Laminitis Prone

Management of the lamintis prone horse should focus on a low iron, low sugar, high fibre diet matched to the vitamins and minerals in grass, hay or haylage.

Support and manage laminitis prone horses

In addition laminitis prone horses should have the correct diagnosis,  correct hoof care/trimming and suitable exercise. Without attention to these aspects then it can be difficult to manage these laminitis prone horses.

Many horses are laminitis prone. They may have been identified as EMS, IR or PPID. These horses or ponies are often prone to laminitis and the health of their metabolism plays a crucial role in this.

Careful attention to diet is crucial to both manage weight and nutritional availability. Many laminitis prone horses and ponies end up on a starvation diet to control calorie levels.

The trouble is that in controlling and reducing calories other nutrients vital for health and correct metabolic function are also reduced. In this situation a vicious cycling ensues where the maintenance of a healthy metabolic system is compromised due to a shortage of key nutrients such as protein, minerals and vitamins.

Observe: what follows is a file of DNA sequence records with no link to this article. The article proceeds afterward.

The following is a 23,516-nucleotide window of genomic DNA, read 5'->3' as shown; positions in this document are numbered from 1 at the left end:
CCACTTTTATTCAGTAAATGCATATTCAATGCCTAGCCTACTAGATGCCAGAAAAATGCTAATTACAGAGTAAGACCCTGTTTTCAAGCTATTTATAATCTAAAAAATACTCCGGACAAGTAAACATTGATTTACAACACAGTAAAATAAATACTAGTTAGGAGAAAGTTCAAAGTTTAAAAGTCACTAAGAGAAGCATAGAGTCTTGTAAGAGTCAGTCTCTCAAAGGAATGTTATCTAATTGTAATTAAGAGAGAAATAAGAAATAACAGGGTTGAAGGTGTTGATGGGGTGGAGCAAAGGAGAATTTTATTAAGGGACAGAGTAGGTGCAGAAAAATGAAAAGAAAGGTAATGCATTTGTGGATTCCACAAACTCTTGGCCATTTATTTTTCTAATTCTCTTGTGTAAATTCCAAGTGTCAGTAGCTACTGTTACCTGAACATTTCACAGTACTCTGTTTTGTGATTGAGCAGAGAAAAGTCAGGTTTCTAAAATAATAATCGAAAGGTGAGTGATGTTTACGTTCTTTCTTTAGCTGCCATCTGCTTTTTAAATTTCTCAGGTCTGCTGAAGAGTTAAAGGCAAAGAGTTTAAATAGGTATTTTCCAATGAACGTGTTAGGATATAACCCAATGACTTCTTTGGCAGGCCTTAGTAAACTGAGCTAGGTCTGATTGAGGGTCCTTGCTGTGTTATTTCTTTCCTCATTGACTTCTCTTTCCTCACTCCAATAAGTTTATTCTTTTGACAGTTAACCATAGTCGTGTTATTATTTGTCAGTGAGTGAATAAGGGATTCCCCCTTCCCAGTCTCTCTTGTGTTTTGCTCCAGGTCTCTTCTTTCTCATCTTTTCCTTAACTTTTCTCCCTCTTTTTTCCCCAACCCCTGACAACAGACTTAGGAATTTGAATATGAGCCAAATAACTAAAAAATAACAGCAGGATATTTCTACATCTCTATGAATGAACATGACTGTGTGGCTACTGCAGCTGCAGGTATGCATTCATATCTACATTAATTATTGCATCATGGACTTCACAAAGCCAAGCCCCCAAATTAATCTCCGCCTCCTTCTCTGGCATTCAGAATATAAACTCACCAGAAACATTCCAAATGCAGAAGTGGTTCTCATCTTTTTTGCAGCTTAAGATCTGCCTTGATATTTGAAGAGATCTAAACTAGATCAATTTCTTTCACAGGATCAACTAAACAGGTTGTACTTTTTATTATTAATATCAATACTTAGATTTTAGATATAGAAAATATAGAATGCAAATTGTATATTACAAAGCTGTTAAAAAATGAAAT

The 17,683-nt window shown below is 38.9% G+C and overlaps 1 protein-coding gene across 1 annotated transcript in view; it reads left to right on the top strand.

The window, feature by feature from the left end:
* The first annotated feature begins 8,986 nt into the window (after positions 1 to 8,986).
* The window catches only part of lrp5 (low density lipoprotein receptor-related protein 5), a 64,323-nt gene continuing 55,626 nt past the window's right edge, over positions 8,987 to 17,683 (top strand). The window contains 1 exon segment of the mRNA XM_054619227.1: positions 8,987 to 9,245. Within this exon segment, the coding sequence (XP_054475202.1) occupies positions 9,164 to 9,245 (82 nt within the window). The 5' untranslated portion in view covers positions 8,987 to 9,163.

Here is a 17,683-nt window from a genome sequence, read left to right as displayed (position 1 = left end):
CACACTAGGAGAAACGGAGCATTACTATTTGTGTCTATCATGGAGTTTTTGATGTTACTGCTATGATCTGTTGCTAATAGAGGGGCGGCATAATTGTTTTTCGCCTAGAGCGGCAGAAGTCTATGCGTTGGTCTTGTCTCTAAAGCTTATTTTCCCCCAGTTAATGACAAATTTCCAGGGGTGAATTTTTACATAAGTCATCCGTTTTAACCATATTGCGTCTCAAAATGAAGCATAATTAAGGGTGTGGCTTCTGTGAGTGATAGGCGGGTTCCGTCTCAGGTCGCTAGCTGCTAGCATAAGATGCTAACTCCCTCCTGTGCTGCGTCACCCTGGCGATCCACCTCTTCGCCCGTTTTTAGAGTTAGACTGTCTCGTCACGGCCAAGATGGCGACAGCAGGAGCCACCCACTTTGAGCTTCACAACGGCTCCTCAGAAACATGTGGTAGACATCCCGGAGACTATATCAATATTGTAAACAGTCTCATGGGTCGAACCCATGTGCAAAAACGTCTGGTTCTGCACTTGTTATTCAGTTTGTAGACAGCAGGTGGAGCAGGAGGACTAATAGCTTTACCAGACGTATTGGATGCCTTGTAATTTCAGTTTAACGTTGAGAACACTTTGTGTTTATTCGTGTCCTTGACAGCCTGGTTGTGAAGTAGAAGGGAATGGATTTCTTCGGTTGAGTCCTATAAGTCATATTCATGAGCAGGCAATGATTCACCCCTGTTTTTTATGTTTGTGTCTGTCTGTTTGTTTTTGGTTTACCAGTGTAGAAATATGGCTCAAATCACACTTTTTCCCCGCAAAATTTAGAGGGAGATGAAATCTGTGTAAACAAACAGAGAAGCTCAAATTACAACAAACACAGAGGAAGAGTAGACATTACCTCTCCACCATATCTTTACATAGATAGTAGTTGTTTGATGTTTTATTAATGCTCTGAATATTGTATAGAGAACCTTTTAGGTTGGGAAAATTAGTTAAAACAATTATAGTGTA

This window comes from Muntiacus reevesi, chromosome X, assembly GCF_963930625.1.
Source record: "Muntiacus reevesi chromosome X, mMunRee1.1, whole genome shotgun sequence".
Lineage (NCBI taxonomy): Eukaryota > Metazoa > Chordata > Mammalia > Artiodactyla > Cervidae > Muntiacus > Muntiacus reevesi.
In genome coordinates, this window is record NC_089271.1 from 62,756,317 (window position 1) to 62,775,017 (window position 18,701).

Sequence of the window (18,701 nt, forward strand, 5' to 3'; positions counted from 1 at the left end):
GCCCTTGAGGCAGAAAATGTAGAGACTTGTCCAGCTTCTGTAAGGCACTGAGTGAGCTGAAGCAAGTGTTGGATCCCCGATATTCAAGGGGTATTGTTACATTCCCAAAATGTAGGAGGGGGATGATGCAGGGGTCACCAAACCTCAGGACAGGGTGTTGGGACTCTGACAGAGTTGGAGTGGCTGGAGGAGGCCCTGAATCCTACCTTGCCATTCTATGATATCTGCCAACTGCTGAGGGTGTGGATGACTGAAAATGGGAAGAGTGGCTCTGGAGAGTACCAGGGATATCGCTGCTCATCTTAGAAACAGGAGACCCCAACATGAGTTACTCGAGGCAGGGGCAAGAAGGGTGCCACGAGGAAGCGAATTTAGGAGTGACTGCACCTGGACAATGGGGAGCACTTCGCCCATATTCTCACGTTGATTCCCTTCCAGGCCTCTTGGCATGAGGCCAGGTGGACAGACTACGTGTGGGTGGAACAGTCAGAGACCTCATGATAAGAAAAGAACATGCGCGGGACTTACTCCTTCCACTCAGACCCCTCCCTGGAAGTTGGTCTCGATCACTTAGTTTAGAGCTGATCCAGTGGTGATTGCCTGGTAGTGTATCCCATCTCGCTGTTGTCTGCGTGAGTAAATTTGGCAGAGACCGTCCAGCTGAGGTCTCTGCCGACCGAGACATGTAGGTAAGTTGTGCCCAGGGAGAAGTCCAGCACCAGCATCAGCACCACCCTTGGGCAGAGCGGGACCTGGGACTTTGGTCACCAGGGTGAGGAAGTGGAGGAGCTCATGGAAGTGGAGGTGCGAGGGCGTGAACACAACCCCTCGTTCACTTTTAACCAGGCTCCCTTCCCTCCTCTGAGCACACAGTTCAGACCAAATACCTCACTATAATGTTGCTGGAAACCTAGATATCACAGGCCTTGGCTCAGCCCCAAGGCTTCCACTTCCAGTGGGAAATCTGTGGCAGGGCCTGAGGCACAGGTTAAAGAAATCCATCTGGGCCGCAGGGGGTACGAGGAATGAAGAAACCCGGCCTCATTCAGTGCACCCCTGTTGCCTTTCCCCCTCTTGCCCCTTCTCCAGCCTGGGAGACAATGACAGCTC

In addition where hay is soaked, often for over 12 hours, this results in many water soluble nutrients being leached and therefore tipped down the drain.

All owners with laminitis prone horses should use a careful approach of feed in a diet which is below 10% combined ESC sugar and starch.  They should try to either test hay or haylage or matched nutrients needed to be supplemented to that commonly found in grass, hay or haylage.

Forageplus can offer each laminitis prone horse the right metabolic support and aims to help horse owners achieve no laminitis by correct management and feeding.

Read more about how laminitis prone horses are affected by levels of nutrients in the grass and hay they eat

Using Forageplus – How much will it cost to feed a forage focused horse feed balancer or bespoke supplement?

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